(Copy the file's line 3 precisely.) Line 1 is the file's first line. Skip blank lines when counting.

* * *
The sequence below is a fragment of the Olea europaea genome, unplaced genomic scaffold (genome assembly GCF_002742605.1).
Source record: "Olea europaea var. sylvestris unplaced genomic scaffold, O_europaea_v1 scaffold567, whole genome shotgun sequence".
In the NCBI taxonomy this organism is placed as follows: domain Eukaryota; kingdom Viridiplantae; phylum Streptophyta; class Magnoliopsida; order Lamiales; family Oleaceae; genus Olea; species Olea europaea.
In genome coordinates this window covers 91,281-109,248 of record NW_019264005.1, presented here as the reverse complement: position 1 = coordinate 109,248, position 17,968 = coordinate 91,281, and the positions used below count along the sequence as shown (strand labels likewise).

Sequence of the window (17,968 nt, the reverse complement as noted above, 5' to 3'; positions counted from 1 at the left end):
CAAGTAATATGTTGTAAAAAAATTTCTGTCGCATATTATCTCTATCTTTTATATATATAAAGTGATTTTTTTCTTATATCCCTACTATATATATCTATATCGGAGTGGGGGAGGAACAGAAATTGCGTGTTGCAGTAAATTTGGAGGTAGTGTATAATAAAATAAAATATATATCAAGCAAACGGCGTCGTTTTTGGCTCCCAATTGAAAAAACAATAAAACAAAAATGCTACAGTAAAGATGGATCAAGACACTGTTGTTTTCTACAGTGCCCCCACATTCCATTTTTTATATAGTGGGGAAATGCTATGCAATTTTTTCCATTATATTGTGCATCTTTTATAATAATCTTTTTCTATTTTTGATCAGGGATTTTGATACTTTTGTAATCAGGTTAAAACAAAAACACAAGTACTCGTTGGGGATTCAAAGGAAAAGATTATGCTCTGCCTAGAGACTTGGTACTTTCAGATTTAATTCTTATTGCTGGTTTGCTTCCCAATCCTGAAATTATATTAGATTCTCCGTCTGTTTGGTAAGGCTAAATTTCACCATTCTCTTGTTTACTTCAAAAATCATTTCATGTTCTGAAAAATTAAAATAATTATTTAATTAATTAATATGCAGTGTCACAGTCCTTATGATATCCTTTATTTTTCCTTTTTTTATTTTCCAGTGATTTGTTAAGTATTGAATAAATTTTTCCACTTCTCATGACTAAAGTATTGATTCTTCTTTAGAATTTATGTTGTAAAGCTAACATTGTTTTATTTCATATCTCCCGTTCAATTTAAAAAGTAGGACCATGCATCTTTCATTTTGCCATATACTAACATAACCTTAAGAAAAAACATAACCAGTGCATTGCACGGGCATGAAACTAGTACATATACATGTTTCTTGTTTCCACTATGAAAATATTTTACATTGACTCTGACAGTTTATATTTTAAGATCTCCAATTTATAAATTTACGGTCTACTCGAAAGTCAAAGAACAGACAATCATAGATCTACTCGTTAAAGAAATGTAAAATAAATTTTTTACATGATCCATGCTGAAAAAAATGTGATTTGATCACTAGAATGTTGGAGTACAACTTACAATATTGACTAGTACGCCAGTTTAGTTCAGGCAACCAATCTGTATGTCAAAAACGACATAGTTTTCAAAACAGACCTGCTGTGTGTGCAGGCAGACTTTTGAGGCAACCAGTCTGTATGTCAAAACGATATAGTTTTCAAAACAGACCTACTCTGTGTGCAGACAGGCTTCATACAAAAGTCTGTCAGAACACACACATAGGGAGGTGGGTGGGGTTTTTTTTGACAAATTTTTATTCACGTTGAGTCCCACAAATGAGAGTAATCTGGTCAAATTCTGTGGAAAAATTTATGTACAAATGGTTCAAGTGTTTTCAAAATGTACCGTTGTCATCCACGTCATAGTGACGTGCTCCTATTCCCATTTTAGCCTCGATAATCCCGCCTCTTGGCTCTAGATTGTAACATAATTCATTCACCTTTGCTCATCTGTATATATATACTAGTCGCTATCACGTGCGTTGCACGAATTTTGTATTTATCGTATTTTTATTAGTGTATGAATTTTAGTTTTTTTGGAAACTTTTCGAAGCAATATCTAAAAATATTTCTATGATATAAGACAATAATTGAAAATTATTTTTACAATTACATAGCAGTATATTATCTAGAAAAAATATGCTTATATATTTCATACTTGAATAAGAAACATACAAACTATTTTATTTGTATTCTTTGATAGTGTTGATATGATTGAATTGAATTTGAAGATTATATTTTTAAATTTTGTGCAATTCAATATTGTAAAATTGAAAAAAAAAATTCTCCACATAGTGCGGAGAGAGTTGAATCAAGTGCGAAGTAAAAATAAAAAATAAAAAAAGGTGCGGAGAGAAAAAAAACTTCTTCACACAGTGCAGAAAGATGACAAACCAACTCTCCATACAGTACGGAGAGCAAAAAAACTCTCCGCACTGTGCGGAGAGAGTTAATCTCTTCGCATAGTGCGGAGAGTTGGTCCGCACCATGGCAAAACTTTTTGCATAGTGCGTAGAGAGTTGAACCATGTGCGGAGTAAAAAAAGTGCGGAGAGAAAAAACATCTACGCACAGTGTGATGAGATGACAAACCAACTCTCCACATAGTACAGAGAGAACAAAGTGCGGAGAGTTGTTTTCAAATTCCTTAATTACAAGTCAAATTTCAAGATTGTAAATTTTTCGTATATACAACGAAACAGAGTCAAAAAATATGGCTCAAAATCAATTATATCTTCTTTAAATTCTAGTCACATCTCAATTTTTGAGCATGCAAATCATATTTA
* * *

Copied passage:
In the NCBI taxonomy this organism is placed as follows: domain Eukaryota; kingdom Viridiplantae; phylum Streptophyta; class Magnoliopsida; order Lamiales; family Oleaceae; genus Olea; species Olea europaea.